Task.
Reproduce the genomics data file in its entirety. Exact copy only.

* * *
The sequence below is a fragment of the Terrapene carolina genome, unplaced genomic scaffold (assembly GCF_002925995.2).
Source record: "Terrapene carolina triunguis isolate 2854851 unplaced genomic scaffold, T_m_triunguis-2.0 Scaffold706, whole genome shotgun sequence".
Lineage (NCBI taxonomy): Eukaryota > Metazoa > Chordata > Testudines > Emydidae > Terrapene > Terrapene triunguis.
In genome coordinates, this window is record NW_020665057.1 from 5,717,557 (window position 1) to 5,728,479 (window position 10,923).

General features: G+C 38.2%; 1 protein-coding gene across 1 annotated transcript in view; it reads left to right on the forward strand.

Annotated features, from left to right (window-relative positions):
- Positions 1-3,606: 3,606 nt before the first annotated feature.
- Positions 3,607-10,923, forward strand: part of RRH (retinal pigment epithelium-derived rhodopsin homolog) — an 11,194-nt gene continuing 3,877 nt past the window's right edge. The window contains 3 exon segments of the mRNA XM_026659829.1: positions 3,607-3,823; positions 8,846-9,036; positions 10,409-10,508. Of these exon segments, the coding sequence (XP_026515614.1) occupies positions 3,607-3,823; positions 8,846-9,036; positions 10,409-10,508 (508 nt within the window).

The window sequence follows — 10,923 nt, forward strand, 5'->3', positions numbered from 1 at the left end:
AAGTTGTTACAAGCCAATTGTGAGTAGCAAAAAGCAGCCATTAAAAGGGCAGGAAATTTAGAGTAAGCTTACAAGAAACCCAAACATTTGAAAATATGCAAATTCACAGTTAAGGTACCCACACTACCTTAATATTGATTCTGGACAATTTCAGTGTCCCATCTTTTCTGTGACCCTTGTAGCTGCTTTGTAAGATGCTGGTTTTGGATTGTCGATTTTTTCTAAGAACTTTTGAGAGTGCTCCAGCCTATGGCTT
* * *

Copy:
The sequence below is a fragment of the Terrapene carolina genome, unplaced genomic scaffold (assembly GCF_002925995.2).
Source record: "Terrapene carolina triunguis isolate 2854851 unplaced genomic scaffold, T_m_triunguis-2.0 Scaffold706, whole genome shotgun sequence".
Lineage (NCBI taxonomy): Eukaryota > Metazoa > Chordata > Testudines > Emydidae > Terrapene > Terrapene triunguis.
In genome coordinates, this window is record NW_020665057.1 from 5,717,557 (window position 1) to 5,728,479 (window position 10,923).

General features: G+C 38.2%; 1 protein-coding gene across 1 annotated transcript in view; it reads left to right on the forward strand.

Annotated features, from left to right (window-relative positions):
- Positions 1-3,606: 3,606 nt before the first annotated feature.
- Positions 3,607-10,923, forward strand: part of RRH (retinal pigment epithelium-derived rhodopsin homolog) — an 11,194-nt gene continuing 3,877 nt past the window's right edge. The window contains 3 exon segments of the mRNA XM_026659829.1: positions 3,607-3,823; positions 8,846-9,036; positions 10,409-10,508. Of these exon segments, the coding sequence (XP_026515614.1) occupies positions 3,607-3,823; positions 8,846-9,036; positions 10,409-10,508 (508 nt within the window).

The window sequence follows — 10,923 nt, forward strand, 5'->3', positions numbered from 1 at the left end:
AAGTTGTTACAAGCCAATTGTGAGTAGCAAAAAGCAGCCATTAAAAGGGCAGGAAATTTAGAGTAAGCTTACAAGAAACCCAAACATTTGAAAATATGCAAATTCACAGTTAAGGTACCCACACTACCTTAATATTGATTCTGGACAATTTCAGTGTCCCATCTTTTCTGTGACCCTTGTAGCTGCTTTGTAAGATGCTGGTTTTGGATTGTCGATTTTTTCTAAGAACTTTTGAGAGTGCTCCAGCCTATGGCTT